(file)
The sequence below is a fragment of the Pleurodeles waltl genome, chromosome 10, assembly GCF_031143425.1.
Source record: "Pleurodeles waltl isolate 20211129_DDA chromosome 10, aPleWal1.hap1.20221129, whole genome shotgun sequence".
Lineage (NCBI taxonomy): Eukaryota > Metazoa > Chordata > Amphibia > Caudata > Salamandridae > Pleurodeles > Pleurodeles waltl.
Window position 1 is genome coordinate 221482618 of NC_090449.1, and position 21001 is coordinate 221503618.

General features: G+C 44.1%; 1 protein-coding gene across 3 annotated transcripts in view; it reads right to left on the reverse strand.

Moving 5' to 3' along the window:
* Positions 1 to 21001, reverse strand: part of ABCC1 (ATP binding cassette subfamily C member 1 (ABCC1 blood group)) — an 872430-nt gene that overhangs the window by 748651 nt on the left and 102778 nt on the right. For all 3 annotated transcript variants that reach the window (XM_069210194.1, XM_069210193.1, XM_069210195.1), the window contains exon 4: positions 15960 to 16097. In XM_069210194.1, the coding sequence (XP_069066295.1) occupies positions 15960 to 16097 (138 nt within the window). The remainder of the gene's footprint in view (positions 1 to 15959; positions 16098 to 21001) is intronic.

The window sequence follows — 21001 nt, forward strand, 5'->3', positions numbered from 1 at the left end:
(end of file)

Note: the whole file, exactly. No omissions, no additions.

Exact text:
The sequence below is a fragment of the Pleurodeles waltl genome, chromosome 10, assembly GCF_031143425.1.
Source record: "Pleurodeles waltl isolate 20211129_DDA chromosome 10, aPleWal1.hap1.20221129, whole genome shotgun sequence".
Lineage (NCBI taxonomy): Eukaryota > Metazoa > Chordata > Amphibia > Caudata > Salamandridae > Pleurodeles > Pleurodeles waltl.
Window position 1 is genome coordinate 221482618 of NC_090449.1, and position 21001 is coordinate 221503618.

General features: G+C 44.1%; 1 protein-coding gene across 3 annotated transcripts in view; it reads right to left on the reverse strand.

Moving 5' to 3' along the window:
* Positions 1 to 21001, reverse strand: part of ABCC1 (ATP binding cassette subfamily C member 1 (ABCC1 blood group)) — an 872430-nt gene that overhangs the window by 748651 nt on the left and 102778 nt on the right. For all 3 annotated transcript variants that reach the window (XM_069210194.1, XM_069210193.1, XM_069210195.1), the window contains exon 4: positions 15960 to 16097. In XM_069210194.1, the coding sequence (XP_069066295.1) occupies positions 15960 to 16097 (138 nt within the window). The remainder of the gene's footprint in view (positions 1 to 15959; positions 16098 to 21001) is intronic.

The window sequence follows — 21001 nt, forward strand, 5'->3', positions numbered from 1 at the left end: